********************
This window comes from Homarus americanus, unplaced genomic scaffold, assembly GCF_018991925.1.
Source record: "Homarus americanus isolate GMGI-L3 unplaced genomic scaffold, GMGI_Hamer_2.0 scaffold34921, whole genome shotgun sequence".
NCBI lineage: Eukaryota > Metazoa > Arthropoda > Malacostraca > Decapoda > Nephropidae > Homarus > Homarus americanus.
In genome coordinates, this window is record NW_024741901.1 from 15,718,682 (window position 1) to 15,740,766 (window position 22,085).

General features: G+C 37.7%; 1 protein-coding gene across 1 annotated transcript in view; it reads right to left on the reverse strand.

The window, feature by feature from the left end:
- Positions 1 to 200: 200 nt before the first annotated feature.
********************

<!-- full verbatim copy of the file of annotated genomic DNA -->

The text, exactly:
This window comes from Homarus americanus, unplaced genomic scaffold, assembly GCF_018991925.1.
Source record: "Homarus americanus isolate GMGI-L3 unplaced genomic scaffold, GMGI_Hamer_2.0 scaffold34921, whole genome shotgun sequence".
NCBI lineage: Eukaryota > Metazoa > Arthropoda > Malacostraca > Decapoda > Nephropidae > Homarus > Homarus americanus.
In genome coordinates, this window is record NW_024741901.1 from 15,718,682 (window position 1) to 15,740,766 (window position 22,085).

General features: G+C 37.7%; 1 protein-coding gene across 1 annotated transcript in view; it reads right to left on the reverse strand.

The window, feature by feature from the left end:
- Positions 1 to 200: 200 nt before the first annotated feature.